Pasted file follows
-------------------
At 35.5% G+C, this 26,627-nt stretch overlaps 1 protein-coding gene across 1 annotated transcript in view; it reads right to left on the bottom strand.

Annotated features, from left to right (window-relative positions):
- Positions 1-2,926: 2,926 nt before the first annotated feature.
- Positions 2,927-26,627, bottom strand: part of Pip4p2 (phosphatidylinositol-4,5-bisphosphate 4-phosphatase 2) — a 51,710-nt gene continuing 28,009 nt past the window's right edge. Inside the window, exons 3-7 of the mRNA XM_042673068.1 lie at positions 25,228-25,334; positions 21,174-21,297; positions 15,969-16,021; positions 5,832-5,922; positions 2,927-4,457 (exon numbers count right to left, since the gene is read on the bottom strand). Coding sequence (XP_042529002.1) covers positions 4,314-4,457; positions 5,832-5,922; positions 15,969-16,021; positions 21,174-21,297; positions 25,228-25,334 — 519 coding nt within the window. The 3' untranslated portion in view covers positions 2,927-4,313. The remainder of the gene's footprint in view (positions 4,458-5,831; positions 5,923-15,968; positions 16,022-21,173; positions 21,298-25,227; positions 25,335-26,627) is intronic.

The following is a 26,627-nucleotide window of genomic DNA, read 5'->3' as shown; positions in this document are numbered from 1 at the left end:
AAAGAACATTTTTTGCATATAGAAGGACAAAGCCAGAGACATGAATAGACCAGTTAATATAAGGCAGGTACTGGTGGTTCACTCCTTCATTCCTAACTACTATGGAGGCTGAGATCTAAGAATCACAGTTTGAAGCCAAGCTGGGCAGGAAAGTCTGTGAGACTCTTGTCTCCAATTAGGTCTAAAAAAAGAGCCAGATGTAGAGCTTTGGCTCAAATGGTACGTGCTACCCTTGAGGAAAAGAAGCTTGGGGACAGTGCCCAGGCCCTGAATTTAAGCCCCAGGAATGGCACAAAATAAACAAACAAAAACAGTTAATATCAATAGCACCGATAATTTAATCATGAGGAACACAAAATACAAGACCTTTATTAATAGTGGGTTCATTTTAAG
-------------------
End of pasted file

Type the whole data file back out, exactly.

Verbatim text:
At 35.5% G+C, this 26,627-nt stretch overlaps 1 protein-coding gene across 1 annotated transcript in view; it reads right to left on the bottom strand.

Annotated features, from left to right (window-relative positions):
- Positions 1-2,926: 2,926 nt before the first annotated feature.
- Positions 2,927-26,627, bottom strand: part of Pip4p2 (phosphatidylinositol-4,5-bisphosphate 4-phosphatase 2) — a 51,710-nt gene continuing 28,009 nt past the window's right edge. Inside the window, exons 3-7 of the mRNA XM_042673068.1 lie at positions 25,228-25,334; positions 21,174-21,297; positions 15,969-16,021; positions 5,832-5,922; positions 2,927-4,457 (exon numbers count right to left, since the gene is read on the bottom strand). Coding sequence (XP_042529002.1) covers positions 4,314-4,457; positions 5,832-5,922; positions 15,969-16,021; positions 21,174-21,297; positions 25,228-25,334 — 519 coding nt within the window. The 3' untranslated portion in view covers positions 2,927-4,313. The remainder of the gene's footprint in view (positions 4,458-5,831; positions 5,923-15,968; positions 16,022-21,173; positions 21,298-25,227; positions 25,335-26,627) is intronic.

The following is a 26,627-nucleotide window of genomic DNA, read 5'->3' as shown; positions in this document are numbered from 1 at the left end:
AAAGAACATTTTTTGCATATAGAAGGACAAAGCCAGAGACATGAATAGACCAGTTAATATAAGGCAGGTACTGGTGGTTCACTCCTTCATTCCTAACTACTATGGAGGCTGAGATCTAAGAATCACAGTTTGAAGCCAAGCTGGGCAGGAAAGTCTGTGAGACTCTTGTCTCCAATTAGGTCTAAAAAAAGAGCCAGATGTAGAGCTTTGGCTCAAATGGTACGTGCTACCCTTGAGGAAAAGAAGCTTGGGGACAGTGCCCAGGCCCTGAATTTAAGCCCCAGGAATGGCACAAAATAAACAAACAAAAACAGTTAATATCAATAGCACCGATAATTTAATCATGAGGAACACAAAATACAAGACCTTTATTAATAGTGGGTTCATTTTAAG